Union of India vs. Assistant Commissioner of Customs: Transfer Order Appeal

In the case of Union of India vs. Assistant Commissioner of Customs, the Supreme Court has intervened in an appeal regarding a transfer order issued to the respondent. The High Court had previously granted an injunction against the transfer, citing reasons such as the location of headquarters and spouse’s medical condition. However, the Supreme Court found this interference unjustified and in breach of legal principles. The respondent, an Assistant Commissioner of Customs, had contested the transfer to Bhubaneshwar and obtained an ad interim stay. Stay tuned for more updates on this legal battle.


  • The respondent, an Assistant Commissioner of Customs, GST and Central Excise, was transferred from Mumbai to Bhubaneshwar on 5 September 2019.
  • The respondent contested the transfer order and obtained an ad interim stay from the CAT on 17 September 2019.
  • Despite the interim order, the respondent did not join at the place of posting and was eventually suspended.
  • The CAT dismissed the OA filed by the respondent challenging the transfer order on 5 November 2019.
  • High Court admitted the Writ Petition under Article 226 of the Constitution.
  • An interim order was granted on 11 November 2019 and continued in the impugned judgment dated 2 December 2019.
  • Union of India is in appeal against the High Court’s decision.
  • Ad interim direction granted on 11 November 2019 was continued at the production stage.

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  • Mr Manan Kumar Mishra, a Senior Counsel, argued that during a previous hearing, the Union government had indicated willingness to post the respondent at three different locations instead of Bhubaneswar.
  • The request was for the order of transfer to be modified based on this assurance.

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  • The High Court’s decision to grant an injunction against the order of transfer was not justified.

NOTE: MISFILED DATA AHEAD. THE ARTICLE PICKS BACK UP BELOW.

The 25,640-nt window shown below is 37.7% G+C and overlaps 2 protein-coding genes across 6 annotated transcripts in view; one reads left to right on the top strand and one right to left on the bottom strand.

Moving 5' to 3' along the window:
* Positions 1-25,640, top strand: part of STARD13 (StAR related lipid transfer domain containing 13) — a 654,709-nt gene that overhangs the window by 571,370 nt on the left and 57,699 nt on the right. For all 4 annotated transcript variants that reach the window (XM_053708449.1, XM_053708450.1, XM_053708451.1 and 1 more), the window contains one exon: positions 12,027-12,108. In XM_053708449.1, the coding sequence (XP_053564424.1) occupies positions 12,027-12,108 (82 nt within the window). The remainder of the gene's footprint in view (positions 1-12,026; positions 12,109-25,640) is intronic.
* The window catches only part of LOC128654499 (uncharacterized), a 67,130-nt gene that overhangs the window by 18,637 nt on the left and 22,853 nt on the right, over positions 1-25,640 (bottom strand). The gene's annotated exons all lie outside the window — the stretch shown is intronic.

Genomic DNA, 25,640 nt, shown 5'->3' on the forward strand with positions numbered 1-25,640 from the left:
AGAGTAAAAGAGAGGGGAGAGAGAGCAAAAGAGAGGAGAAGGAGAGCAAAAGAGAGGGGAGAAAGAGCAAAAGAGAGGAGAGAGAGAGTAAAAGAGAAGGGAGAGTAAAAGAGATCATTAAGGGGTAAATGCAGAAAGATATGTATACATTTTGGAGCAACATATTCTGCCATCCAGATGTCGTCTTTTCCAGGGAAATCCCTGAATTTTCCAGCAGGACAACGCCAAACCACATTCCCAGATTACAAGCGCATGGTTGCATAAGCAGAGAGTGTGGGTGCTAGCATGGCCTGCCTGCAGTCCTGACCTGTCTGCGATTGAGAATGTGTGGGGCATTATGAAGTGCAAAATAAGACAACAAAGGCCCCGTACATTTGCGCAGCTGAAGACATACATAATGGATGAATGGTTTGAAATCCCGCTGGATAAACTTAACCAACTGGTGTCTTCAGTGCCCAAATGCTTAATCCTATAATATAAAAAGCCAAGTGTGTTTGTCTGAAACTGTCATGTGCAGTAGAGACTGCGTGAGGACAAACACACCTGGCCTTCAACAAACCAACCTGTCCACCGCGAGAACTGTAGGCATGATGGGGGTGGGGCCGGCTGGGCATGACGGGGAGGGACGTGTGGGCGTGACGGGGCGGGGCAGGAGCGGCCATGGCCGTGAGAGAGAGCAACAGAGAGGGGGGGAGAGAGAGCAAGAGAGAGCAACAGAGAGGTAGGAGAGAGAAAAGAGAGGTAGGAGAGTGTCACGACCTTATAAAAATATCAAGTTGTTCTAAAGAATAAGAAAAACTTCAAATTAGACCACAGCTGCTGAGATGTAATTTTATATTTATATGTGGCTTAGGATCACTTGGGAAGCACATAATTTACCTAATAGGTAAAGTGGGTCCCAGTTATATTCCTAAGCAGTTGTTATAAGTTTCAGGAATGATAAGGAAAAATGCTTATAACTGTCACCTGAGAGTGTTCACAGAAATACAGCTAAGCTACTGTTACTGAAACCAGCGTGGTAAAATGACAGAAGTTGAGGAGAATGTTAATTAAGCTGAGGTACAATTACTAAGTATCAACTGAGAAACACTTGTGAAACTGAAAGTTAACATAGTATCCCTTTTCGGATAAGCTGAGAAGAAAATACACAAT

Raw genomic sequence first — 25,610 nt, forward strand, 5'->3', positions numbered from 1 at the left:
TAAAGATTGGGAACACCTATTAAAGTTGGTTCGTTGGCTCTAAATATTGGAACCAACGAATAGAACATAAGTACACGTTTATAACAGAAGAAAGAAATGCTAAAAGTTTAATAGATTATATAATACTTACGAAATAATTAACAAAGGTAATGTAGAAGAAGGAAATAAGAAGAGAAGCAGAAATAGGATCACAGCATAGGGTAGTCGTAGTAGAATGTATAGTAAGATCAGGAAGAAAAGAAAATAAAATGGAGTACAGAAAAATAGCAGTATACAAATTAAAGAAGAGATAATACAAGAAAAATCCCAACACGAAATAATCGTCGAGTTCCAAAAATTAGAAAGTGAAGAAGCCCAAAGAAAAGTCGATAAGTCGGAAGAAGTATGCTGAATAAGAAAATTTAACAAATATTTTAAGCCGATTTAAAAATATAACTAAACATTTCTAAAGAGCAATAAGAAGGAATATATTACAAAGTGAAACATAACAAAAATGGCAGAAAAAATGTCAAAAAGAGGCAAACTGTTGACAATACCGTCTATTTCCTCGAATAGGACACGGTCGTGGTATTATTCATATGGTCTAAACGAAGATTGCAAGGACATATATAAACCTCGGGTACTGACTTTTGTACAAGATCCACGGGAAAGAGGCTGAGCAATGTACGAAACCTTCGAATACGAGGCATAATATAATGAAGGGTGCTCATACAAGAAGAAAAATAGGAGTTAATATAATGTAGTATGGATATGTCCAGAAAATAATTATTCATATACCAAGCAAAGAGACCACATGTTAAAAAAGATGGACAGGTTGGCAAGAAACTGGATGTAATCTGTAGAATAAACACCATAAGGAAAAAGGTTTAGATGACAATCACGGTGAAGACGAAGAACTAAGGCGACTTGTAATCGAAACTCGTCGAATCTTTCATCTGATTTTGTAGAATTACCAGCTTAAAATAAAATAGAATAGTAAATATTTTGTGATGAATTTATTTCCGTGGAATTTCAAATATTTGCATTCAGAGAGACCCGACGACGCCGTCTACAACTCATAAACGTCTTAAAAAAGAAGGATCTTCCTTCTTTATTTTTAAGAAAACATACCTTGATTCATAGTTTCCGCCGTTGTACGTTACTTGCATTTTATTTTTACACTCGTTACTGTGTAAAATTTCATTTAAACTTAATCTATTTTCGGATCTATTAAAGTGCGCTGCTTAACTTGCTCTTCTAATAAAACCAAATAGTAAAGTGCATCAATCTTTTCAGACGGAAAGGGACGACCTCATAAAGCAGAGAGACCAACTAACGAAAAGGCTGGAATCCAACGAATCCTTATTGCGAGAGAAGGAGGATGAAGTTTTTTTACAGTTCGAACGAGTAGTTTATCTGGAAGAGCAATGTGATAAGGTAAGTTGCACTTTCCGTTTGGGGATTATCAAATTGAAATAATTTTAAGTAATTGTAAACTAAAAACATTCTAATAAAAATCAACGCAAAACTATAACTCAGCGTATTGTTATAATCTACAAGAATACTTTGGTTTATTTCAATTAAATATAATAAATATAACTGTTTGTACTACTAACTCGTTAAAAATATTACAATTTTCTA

• The reasons given by the High Court, such as the location of the headquarters and the spouse’s medical condition, are not valid justifications for the injunction.
  • The High Court did not find any evidence of the transfer order being mala fide or unlawful.
  • The High Court overstepped its jurisdiction by interfering with the transfer order.
  • Individual hardships should be assessed by the employer, not dictated by the court.
  • The High Court’s interference with the transfer order goes against established legal principles and precedents.
  • The way the High Court used its judicial power to block a lawful transfer order is concerning.
  • The Supreme Court disapproves of the High Court’s actions and finds them in breach of legal principles.
  • There is no lawful right for the respondent to insist on a posting at Mumbai.
  • The respondent cannot demand a posting to any place of his preference.
  • Jurisdiction cannot be misused to pressure the Union government to assign the respondent to a location of his liking.

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  • The appeal is allowed and the interim order of the High Court staying the transfer is set aside.
  • The appellant must report at Bhubaneshwar within one week and can then make a representation to the Union of India regarding the transfer.
  • The interim order of the High Court is vacated.


Case Number: C.A. No.-001236-001236 / 2020

Click here to read/download original judgement

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